Finding the right specialist in their hometown of Richmond, Victoria, Australia was no easy feat. But search they did and found a wonderful scoliosis specialist, Dr. Kris Lundine associated with Epworth hospital in Richmond who began treatment immediately. Although bracing is usually a full-time treatment, this doctor used a different approach with nighttime treatment with the Rigo-Chêneau Brace and Schroth therapy. Although some doctors discourage the continuation of any extreme sport, Ellie’s doctor used gymnastics to her advantage and encouraged Ellie to stay strong in her core. Although her curve still needs improvement in terms of degrees, she is continuing her vigorous gymnastics schedule. She visits her doctor every six months and so far, there is no reason for the dreaded spine surgery that some specialists recommend. Ellie is competing in many competitions across Melbourne, Australia and has racked up 15 medals as of this writing. Ellie is living proof that you can continue the rigorous regiment of gymnastics while combating the serious condition of scoliosis. Our hats off to Ellie.

It is still up in the air as far as a universal opinion of allowing athletes such as gymnasts to continue their routines while being treated for scoliosis. Each specialist will have their own treatment plans. The majority of children with scoliosis have curves that are relatively subtle.

Bracing and physical therapy along with their regular sports routine works out fine. In fact, there are some professionals who believe that physical activity lowers the risk of scoliosis progression.

There are many good reasons for an athlete with scoliosis to keep their normal sports routine. Positive impacts on the health of a scoliosis patient from continued sports participation including gymnastics include increased bone density, increased aerobic power and of course cardiovascular health. And don’t forget the patient’s very important self-image. Scoliosis patients who exercise regularly have higher self-esteem and are healthier psychologically at the conclusion of their treatment. It’s hard enough to wear a brace and sometimes have to change a child’s wardrobe to a looser style. Taking away their favorite passion is certainly not beneficial neither to their physical or emotional well-being.

Rebecca Best is a famous gymnast who began competing when she was only five years old. Rebecca’s was diagnosed with scoliosis in 2005 with a curvature of about 40 degrees. She also suffered from back pain and wondered what the long-term effects would be to her scoliosis if she continued her gymnastics competitions. Luckily for Rebecca, her doctor did not see any reason for her to stop gymnastics and felt that the body strength that she was amassing would be beneficial for her in the long run. She has had to deal with all kinds of back pain throughout her career, but with therapy and deep tissue massage she finds the pain manageable. No wonder when someone is as passionate as Rebecca tries, she succeeds. In fact, she received a full athletic scholarship from Ohio State University in spite of knowledge that the college had regarding her scoliosis.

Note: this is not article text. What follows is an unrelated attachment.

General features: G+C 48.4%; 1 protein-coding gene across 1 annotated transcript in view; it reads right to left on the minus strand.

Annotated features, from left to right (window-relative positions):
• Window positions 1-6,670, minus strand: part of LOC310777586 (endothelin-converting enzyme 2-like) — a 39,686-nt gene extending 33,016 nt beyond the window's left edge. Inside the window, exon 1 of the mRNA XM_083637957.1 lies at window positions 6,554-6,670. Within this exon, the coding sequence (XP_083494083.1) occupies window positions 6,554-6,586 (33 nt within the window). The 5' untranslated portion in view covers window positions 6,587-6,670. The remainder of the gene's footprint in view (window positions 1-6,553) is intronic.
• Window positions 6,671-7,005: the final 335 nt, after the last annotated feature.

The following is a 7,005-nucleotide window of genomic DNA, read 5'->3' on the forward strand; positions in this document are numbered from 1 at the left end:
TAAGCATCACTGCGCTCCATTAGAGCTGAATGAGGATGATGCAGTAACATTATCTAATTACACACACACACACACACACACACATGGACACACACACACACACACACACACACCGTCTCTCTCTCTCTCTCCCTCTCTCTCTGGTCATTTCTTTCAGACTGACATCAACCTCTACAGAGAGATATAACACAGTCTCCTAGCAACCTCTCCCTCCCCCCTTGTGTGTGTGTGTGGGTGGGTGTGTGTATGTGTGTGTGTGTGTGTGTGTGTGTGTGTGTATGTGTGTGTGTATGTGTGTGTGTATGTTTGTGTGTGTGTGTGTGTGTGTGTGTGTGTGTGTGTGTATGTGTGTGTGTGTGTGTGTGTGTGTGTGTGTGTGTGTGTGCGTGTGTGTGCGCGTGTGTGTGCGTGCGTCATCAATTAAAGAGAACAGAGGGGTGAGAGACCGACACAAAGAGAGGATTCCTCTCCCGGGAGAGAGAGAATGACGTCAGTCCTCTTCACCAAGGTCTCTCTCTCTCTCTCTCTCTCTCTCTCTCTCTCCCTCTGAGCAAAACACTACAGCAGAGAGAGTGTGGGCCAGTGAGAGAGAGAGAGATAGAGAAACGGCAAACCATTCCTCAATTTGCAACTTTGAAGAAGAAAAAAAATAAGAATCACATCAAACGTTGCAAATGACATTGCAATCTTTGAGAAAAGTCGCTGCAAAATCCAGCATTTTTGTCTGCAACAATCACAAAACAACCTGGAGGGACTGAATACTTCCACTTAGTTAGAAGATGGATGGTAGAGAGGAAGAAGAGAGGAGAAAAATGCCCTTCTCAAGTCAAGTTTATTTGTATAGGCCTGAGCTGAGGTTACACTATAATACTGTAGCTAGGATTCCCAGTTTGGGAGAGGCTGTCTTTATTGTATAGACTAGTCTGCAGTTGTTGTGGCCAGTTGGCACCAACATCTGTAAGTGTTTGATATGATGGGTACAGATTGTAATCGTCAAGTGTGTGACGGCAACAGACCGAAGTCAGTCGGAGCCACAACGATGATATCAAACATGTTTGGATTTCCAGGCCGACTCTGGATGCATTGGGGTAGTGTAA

So, what have we learned from all these pro and con discussions and observations?

  1. If your child has a passion for gymnastics, find a caring specialist who will incorporate gymnastics or any other sport that they love into their scoliosis regiment.
  2. This may mean some modifications of their gymnastics routine temporarily or in some cases using this sport to help the patient combat their problem depending on where the problem is located, be it a hip or shoulder protrusion or the more typical spinal curve.
  3. Try asking the gymnastics instructor if your child could use softer surfaces for ground landings when possible.
  4. Let your child know that there have been many athletes who have spinal curves and have succeeded nevertheless in their particular sports arena.

Final Words

Gymnastics and scoliosis do not have to be enemies. With the right early diagnosis and treatment either with bracing, physical therapy or both, your child can continue developing her passion and excelling. A sensitive scoliosis specialist and physical therapist will develop a routine specifically geared to your child and use his or her agility for her own body’s benefit. There does seem to be some correlation with a talent for gymnastics and scoliosis, so it is crucial that parents and instructors be on the lookout for any unusual protrusions and curves. If caught early, scoliosis is much easier to treat so that none of your child’s competitions will be interrupted at all.